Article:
Introduction: Glucagon-like peptide-1 (GLP-1) increases insulin secretion from pancreatic beta-cells and GLP-1 receptor (GLP-1R) agonists are widely used as treatment for type 2 diabetes mellitus. Studying occupancy of the GLP-1R in various tissues is challenging due to lack of quantitative, repeatable assessments of GLP-1R density. The present study aimed to describe the quantitative distribution of GLP-1Rs and occupancy by endogenous GLP-1 during oral glucose tolerance test (OGTT) in pigs, a species that is used in biomedical research to model humans.
Research design and methods: GLP-1R distribution and occupancy were measured in pancreas and gastrointestinal tract by ex vivo autoradiography using the GLP-1R-specific radioligand 177Lu-exendin-4 in two groups of pigs, control or bottle-fed an oral glucose load. Positron emission tomography (PET) data from pigs injected with 68Ga-exendin-4 in a previous study were used to retrieve data on biodistribution of GLP-1R in the gastrointestinal tract.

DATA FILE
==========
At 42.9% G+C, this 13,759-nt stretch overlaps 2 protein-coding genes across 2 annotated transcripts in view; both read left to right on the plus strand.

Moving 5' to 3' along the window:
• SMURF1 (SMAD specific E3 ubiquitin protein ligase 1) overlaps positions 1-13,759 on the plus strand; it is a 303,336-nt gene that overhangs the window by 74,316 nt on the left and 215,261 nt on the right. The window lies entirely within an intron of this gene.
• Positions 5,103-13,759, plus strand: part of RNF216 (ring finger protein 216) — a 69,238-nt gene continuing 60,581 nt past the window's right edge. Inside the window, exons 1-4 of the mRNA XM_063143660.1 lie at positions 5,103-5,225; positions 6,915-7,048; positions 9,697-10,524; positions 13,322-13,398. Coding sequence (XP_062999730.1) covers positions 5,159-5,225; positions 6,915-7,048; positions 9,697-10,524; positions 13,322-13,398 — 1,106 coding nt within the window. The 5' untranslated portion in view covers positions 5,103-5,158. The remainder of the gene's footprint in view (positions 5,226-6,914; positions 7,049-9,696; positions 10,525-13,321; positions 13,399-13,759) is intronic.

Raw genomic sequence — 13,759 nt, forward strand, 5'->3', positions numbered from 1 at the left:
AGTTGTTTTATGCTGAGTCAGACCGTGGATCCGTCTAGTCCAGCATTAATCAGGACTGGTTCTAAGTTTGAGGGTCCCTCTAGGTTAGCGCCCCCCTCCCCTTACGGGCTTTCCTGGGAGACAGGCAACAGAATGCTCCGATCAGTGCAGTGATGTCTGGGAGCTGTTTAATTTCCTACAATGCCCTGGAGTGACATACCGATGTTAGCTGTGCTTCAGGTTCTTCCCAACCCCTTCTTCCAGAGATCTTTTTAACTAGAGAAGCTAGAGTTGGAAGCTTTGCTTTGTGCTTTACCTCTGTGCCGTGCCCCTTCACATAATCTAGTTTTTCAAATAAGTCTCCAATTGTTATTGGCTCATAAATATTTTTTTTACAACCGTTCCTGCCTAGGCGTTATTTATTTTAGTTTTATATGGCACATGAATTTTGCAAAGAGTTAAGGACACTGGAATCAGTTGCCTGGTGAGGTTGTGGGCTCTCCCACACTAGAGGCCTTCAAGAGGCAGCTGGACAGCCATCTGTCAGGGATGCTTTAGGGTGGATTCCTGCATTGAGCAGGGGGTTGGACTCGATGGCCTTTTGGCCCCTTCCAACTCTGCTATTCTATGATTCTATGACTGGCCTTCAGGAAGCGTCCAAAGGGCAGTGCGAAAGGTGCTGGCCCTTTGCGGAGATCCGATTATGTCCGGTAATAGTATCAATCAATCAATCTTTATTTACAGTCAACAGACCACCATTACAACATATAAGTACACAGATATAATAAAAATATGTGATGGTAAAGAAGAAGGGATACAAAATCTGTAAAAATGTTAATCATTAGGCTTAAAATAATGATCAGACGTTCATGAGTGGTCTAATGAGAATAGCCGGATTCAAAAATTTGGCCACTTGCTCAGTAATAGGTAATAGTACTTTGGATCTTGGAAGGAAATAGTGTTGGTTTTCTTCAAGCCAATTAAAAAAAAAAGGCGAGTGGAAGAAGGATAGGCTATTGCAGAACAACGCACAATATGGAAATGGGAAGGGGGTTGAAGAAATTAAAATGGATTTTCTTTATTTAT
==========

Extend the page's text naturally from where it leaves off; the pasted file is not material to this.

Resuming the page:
Results: High homogenous uptake of 177Lu-exendin-4 was found in pancreas, and even higher uptake in areas of duodenum. Low uptake of 177Lu-exendin-4 was found in stomach, jejunum, ileum and colon. During OGTT, there was no increase in plasma GLP-1 concentrations and occupancy of GLP-1Rs was low. The ex vivo autoradiography results were highly consistent with to the biodistribution of 68Ga-exendin-4 in pigs scanned by PET.
Conclusion: We identified areas with similarities as well as important differences regarding GLP-1R distribution and occupancy in pigs compared with humans. First, there was strong ligand binding in the exocrine pancreas in islets. Second, GLP-1 secretion during OGTT is minimal and GLP-1 might not be an important incretin in pigs under physiological conditions. These findings offer new insights on the relevance of porcine diabetes models.
Keywords: gastrointestinal hormone; glucagon-like peptide 1; glucose tolerance test; incretins; receptors.
© Author(s) (or their employer(s)) 2021. Re-use permitted under CC BY. Published by BMJ.